Surviving Servicemen: Just A Little Ocean Cruise Leonard J. “Len” Savage of Lucasville calls himself a draft dodger.
In March 1942 the draft board in Roseville, Ohio, where he grew up and attended school, was ready to mail him greetings. Uncle Sam wanted his butt in the Army.
He moved quickly – down to the recruiting office to join the Navy.
Better to have a clean bunk and hot meals than a foxhole and cold k-rations.
He didn’t make the move with the hopes of avoiding the action in World War ...
Surviving Servicemen: Bridging The Rivers Of War SOUTH PORTSMOUTH, Ky. — The first 21 years of the life of Stanley E. Howerton were pretty mundane. Born in South Portsmouth Jan. 8, 1921, and finishing his formal education with completion of the eighth grade at Flat Hollow one-room school in 1935, he knocked about making a living as best he could until Sept. 23, 1942.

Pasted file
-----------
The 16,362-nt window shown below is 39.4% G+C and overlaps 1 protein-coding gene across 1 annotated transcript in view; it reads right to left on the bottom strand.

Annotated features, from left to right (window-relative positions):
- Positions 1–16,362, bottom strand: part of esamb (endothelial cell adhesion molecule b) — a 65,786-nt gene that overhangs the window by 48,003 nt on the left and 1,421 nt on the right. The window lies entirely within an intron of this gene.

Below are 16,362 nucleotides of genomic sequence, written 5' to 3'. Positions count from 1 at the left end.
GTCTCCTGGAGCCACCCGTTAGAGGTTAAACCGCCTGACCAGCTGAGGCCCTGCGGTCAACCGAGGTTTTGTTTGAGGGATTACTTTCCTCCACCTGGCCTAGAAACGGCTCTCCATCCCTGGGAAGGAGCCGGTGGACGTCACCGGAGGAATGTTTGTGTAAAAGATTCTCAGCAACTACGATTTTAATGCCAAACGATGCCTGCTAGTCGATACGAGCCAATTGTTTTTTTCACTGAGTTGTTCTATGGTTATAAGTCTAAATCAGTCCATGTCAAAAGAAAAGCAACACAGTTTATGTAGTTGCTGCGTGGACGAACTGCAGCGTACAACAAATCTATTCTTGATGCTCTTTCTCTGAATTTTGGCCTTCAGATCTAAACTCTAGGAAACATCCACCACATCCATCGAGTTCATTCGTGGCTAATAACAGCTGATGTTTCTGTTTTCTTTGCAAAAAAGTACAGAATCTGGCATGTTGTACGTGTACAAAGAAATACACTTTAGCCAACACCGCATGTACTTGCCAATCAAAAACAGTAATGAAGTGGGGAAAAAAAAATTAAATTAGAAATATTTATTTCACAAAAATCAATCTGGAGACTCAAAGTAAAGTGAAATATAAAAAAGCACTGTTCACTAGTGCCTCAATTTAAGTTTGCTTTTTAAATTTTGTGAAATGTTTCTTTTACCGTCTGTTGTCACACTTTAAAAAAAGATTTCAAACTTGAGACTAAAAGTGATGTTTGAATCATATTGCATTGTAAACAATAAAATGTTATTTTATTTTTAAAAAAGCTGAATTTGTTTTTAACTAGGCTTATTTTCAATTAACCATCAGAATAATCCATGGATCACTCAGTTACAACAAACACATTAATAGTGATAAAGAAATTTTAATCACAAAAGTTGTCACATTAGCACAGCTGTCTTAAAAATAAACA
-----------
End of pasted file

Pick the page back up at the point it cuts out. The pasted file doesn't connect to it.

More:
That’s the day he enlisted in the U.S. Army, and his life was soon to find a little excitement. His journey and education with...
SURVIVING SERVICEMEN: South Webster To New Guinea OAK HILL -- Clarence Morris dropped out of South Webster High School in his junior year to help his parents, Anthony and Edith, on the family farm, three miles out of town.
On Feb. 27, 1943, during the spring thaw, the 19-year-old farm boy was busy turning over a field for planting when the mailman stopped out on the highway and waved a postcard at him.
“He handed it to me, and I read where it said, “You have been selected...”
He shook his hea...
SURVIVING SERVICEMEN: ‘Some of our boys were throwing potatoes at them’ By G. SAM PIATT
PDT Staff Writer
Sam Roberson remembers well that infamous Sunday morning 67 years ago, when the Japanese dive bombers and torpedo planes came roaring out of a dazzling Hawaiian sunrise packing death and destruction.
Roberson, at the time a 23-year-old radioman first class, was one of 27 sailors on board the little sea-going tug, Bobolink, docked in close to shore between Hickman Field and Ford Island.
“I had gotten up at 4 a....